29th October 2014 marked the end of an arduous and emotional four-year battle for Gary Lim and Kenneth Chee, a couple in Singapore who have been together for 17 years. These brave individuals, joined by Tan Eng Hoon, a man arrested in 2010 for allegedly engaging in a homosexual act, spearheaded a historical campaign to challenge the country’s criminalisation of homosexual acts between males. This is found in Section 377A of the Penal Code, which is a continued relic of British colonial rule. The appellants argued that 377A contravenes Singapore’s Constitution which guarantees that ‘no person shall be deprived of his life or personal liberty save in accordance with the law’, and that ‘all persons are equal before the law and entitled to the equal protection of the law’.
Their appeal was, however, struck down. The Court found that ‘freedom of individuals and groups to practice their values within the boundaries of the law’ cannot extend to ‘an insistence by a particular group or individual that its/his values be imposed on other groups or other individuals’.
Why should it be an imposition for a segment of society to seek equal rights that other Singaporeans are entitled to? To deny rights to individuals purely on the basis of whom they love is clearly discriminatory as it disallows them from living their lives autonomously and free from government interference and prejudice. The law ultimately denies them freedoms which are recognised in international law: Human Rights Watch has noted that the statute is wholly out of step with international rights standards that guarantee protections for sexual orientation and gender identity. Members of this community are effectively ‘second-class citizens’ and, as lawyer M Ravi stated, a ‘core aspect of a [homosexual] individual’s identity’ is criminalised. It forces us to question if Singapore is truly a country based on the ideals of ‘justice and equality’ as is so stated in its national pledge.
The government has argued that the statute is rarely invoked, with Singapore demonstrating some levels of tolerance towards the gay community in recent years. For example, Pink Dot is an event that supports the Lesbian, Gay, Bisexual and Transgender (LGBT) community. The event drew 26,000 people to its event this year such that it quickly became the largest ever civil society gathering in the country.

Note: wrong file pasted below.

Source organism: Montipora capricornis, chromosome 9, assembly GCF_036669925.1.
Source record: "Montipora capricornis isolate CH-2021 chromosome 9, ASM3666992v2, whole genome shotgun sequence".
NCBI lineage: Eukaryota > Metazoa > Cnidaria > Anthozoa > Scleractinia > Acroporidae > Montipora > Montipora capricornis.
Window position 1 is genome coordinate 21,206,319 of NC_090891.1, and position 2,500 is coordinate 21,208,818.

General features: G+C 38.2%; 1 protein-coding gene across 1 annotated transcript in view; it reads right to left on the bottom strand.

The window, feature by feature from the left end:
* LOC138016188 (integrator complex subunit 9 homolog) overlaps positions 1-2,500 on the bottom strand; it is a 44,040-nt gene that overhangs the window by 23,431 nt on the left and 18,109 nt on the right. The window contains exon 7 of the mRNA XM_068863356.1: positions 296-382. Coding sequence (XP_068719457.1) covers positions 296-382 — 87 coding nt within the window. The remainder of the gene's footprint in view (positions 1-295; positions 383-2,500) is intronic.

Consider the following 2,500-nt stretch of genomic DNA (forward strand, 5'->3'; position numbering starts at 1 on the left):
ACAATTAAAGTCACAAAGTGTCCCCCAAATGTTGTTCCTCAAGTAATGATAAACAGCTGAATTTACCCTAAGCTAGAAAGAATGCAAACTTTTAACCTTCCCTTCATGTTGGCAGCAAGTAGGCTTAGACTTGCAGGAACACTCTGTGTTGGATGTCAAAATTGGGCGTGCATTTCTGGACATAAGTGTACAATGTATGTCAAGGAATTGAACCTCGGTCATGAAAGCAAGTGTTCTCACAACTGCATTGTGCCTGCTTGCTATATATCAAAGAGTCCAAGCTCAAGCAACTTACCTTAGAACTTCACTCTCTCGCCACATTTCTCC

So long as the statute remains in place though, tolerance remains conditional. Individuals, albeit few in number, continue to be prosecuted under the Statute and 377A’s retention continues to legitimise prejudice and discrimination towards the LGBT community. It implicitly fuels movements such as the recent anti-Pink Dot ‘Wear White campaign’, which aimed to discourage supporters from attending the event. It motivates groups to continue to harness prejudices against the LGBT community and exclude them from society. Ultimately, it is contradictory for a society that prides itself on being ‘one united people’ (as stated in the pledge) to call itself ‘united’ at all if the statute continues to foster feelings of indifference and disunity.
The situation, however, is anything but hopeless. Individuals like Gary Lim and Kenneth Chee have inspired increasing numbers of people both inside and outside of the gay community to speak out in the face of prejudice and inequality. There is no doubt that individuals will continue to fight to see 377A struck down and equal rights to one day be realised. Events like Pink Dot demonstrate the changing cultural landscape in Singapore, exemplifying the beginnings of a society that is learning to accept and appreciate different ways of life and the importance of inclusivity.
As Singapore slowly evolves into a more open and inclusive society, the government must reconsider the implications of 377A and its place in the Constitution. After all, the Constitution exists to safeguard the legal protections of minority groups and ensure that the majority does not unduly oppress these individuals. There is nothing that qualifies the government to deny the existence of the LGBT community as a minority group and render them undeserving of the same legal protections that any other minority group is afforded. Singapore must move towards recognising its citizens, all of its citizens, as equal. It must entitle each and every one of them, regardless of their race, language, religion, sexual orientation or gender identity, to be treated with respect and dignity. It is only then that it can truly call itself a society ‘based on justice and equality’.
Cover image: Flickr/Jnzl under Creative Commons licence.